For Instant Spring, Just Add Water
It’s spring everywhere! After a drought, the few bursts of rain have brought everything to life. For instant spring, just add water.
The creek is flowing. The ponds are full. Mallards are paired up. Garter snakes are mating. California newts are laying their egg sacs. Pacific Toads are slugging their way to the pond. Pacific Pond Turtles are hatching. Wildflowers and fruit trees are blooming. White-striped Sphynx moths are pollinating. Pacific Chorus Frogs, out of nowhere, are nightly singing their serenade in 100-part harmony.
Officially, Thursday was the first day of spring. Oh, boy, was it.
For me, there are few better ways to spend the day than on an all-day nature journaling hike with naturalist illustrator, John Muir Laws. Another testament to the old adage that some of the best things in life are free.
The day was nothing short of transcendental. Here are the ingredients: sunshine, the ideal tshirt temperature, a glorious park setting, wildflowers, learning, undistracted time with my child, and the right teacher.
Jack Laws is one of those rare teachers who is both the best in his craft and the best at teaching others how to do it. Wrapped up into one day were new perspectives on art, science, botany, philosophy, poetry. Then it was sprinkled with humor and loosely woven together with compassion. Along with taking some of the mystery out of drawing with some specific methods, he makes you realize that, like most things, the ability to draw is not a gift you’re born with, but a matter of putting in lots of practice. And then he takes you by the hand and leads you down the path.
As we went through the day, I couldn’t help thinking about what Giovanni would be doing if he were in school. He’d probably be spacing out at his desk, daydreaming about catching newts or making some contraption out of sticks, until the teacher called on him to read out loud, which would bring him crashing back to earth and feeling really crappy about himself.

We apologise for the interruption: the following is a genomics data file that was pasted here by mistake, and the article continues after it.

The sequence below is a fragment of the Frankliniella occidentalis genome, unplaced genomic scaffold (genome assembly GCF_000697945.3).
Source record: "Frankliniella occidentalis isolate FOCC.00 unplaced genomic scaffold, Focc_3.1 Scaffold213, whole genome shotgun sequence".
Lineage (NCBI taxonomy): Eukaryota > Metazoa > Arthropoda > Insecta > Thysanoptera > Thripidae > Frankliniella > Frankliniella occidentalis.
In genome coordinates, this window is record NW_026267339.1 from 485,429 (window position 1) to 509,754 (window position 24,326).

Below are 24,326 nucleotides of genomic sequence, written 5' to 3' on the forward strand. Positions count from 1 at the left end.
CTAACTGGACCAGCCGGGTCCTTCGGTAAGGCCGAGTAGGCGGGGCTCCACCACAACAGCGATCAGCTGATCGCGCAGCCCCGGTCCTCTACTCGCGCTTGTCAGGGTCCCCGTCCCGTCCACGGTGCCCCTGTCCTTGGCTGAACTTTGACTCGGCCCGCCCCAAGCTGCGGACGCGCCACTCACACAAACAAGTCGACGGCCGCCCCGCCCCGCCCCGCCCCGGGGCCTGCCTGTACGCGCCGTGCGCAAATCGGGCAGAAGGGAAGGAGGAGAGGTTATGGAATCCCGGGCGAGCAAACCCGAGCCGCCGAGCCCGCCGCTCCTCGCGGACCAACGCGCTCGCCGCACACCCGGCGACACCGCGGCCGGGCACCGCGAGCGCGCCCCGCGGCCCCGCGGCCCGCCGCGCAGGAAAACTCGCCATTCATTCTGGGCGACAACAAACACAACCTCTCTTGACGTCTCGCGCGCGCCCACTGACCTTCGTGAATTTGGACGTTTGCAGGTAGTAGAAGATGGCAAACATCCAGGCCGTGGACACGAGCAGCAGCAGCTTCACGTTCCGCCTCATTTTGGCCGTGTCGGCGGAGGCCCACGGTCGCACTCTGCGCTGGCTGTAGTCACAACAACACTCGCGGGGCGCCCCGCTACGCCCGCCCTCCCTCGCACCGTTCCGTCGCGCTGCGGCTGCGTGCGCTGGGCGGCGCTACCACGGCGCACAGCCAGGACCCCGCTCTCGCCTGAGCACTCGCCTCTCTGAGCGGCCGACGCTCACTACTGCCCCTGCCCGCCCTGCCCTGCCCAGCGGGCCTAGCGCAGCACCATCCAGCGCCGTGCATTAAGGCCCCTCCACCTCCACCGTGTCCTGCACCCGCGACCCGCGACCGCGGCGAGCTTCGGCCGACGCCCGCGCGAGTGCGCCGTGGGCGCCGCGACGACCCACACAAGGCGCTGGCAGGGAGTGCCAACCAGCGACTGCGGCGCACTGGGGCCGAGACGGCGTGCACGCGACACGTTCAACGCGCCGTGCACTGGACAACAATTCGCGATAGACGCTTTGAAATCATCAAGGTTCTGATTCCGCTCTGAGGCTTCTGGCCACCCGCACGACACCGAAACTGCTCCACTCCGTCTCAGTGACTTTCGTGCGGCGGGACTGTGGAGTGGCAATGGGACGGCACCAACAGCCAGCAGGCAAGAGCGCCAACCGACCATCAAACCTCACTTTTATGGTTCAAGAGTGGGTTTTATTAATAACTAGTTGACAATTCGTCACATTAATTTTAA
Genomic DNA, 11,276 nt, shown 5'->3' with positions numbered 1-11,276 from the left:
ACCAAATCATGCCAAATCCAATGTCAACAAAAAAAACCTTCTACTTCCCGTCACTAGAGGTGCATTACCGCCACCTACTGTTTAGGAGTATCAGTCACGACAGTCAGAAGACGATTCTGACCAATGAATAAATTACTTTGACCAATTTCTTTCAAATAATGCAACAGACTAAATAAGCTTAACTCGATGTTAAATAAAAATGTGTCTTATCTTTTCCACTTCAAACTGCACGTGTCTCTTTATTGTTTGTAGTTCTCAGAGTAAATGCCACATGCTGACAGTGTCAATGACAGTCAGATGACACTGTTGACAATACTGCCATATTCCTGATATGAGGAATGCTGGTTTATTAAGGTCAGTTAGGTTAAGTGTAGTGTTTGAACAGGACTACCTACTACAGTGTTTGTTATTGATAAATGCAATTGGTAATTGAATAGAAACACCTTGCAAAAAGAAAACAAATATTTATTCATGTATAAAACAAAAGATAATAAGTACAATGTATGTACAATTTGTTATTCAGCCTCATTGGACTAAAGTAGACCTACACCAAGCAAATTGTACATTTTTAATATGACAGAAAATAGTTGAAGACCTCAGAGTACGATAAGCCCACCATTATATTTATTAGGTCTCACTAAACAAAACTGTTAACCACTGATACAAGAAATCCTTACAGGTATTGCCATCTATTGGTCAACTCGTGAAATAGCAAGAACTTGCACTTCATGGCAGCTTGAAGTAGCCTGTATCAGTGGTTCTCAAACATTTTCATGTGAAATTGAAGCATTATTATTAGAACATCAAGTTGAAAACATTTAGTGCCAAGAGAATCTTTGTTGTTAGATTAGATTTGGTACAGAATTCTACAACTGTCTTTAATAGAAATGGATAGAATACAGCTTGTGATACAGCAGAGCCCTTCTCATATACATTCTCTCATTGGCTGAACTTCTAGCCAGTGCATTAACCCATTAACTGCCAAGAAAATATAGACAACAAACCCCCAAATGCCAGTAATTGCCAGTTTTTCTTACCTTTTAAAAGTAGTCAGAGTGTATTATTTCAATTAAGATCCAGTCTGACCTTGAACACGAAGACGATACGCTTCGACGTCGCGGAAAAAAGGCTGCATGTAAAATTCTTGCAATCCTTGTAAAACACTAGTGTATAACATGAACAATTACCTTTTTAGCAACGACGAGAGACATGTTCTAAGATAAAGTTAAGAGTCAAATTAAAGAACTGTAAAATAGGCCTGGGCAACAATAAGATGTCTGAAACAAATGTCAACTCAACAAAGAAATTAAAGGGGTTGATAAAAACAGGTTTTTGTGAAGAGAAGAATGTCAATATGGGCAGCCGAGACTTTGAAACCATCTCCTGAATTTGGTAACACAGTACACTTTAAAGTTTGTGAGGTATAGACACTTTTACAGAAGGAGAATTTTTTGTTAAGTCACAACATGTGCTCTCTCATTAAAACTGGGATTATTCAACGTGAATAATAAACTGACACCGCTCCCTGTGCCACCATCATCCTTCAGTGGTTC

Giovanni has dyslexia. Until now, I have resisted using that term because I don’t like to define someone by what they are not or what they can’t do. What Giovanni has is a special brain that sees things in ways most others don’t see. This translates in seeing fine detail, like being able to describe how the mandibles of a praying mantis chew after observing it intently. Being able to find a camouflaged treasure, like discovering an 18th century cannon shot artifact in our back yard that looked like a dog’s lost and dirty ball nobody else would touch. And seeing 2D things in 3D, like how he describes words rising out of the page.
It’s this last thing that has made him slow to learn to read. We’re working on it. But it’s been a slow road fraught with the self-confidence potholes of two sisters who are early, voracious readers.
So learning from Jack, who is downright proudly dyslexic, gives Giovanni a tangible counterpoint for how to view himself. Here’s a guy who’s not only gifted and accomplished because of how he uniquely views the world, but who has focused on his dyslexia, not as a disability, but a special ability.
We should all have mentors who show us new ways to view the world, and hence, new ways to view ourselves. A rebirth of sorts.
That is the essence of spring.